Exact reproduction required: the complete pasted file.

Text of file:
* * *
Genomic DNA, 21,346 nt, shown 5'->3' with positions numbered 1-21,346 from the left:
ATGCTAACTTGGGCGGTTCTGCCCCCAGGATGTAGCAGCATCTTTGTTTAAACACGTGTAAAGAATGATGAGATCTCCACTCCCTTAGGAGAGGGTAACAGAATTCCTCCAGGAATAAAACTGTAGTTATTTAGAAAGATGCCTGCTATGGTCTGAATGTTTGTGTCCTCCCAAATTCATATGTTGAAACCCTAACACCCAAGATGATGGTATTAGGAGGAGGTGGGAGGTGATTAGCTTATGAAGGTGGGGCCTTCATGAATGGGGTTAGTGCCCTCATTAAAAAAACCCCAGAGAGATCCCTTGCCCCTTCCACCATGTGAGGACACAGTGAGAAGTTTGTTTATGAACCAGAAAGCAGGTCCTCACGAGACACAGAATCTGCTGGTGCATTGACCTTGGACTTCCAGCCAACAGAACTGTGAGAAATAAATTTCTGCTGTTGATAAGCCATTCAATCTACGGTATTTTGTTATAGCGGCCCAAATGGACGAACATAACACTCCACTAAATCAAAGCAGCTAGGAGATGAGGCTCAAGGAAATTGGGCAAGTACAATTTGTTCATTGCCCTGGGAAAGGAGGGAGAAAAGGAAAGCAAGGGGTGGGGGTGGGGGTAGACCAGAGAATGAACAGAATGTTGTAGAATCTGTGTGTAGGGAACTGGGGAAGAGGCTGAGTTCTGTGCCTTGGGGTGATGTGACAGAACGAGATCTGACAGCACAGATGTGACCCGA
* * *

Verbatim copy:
Genomic DNA, 21,346 nt, shown 5'->3' with positions numbered 1-21,346 from the left:
ATGCTAACTTGGGCGGTTCTGCCCCCAGGATGTAGCAGCATCTTTGTTTAAACACGTGTAAAGAATGATGAGATCTCCACTCCCTTAGGAGAGGGTAACAGAATTCCTCCAGGAATAAAACTGTAGTTATTTAGAAAGATGCCTGCTATGGTCTGAATGTTTGTGTCCTCCCAAATTCATATGTTGAAACCCTAACACCCAAGATGATGGTATTAGGAGGAGGTGGGAGGTGATTAGCTTATGAAGGTGGGGCCTTCATGAATGGGGTTAGTGCCCTCATTAAAAAAACCCCAGAGAGATCCCTTGCCCCTTCCACCATGTGAGGACACAGTGAGAAGTTTGTTTATGAACCAGAAAGCAGGTCCTCACGAGACACAGAATCTGCTGGTGCATTGACCTTGGACTTCCAGCCAACAGAACTGTGAGAAATAAATTTCTGCTGTTGATAAGCCATTCAATCTACGGTATTTTGTTATAGCGGCCCAAATGGACGAACATAACACTCCACTAAATCAAAGCAGCTAGGAGATGAGGCTCAAGGAAATTGGGCAAGTACAATTTGTTCATTGCCCTGGGAAAGGAGGGAGAAAAGGAAAGCAAGGGGTGGGGGTGGGGGTAGACCAGAGAATGAACAGAATGTTGTAGAATCTGTGTGTAGGGAACTGGGGAAGAGGCTGAGTTCTGTGCCTTGGGGTGATGTGACAGAACGAGATCTGACAGCACAGATGTGACCCGA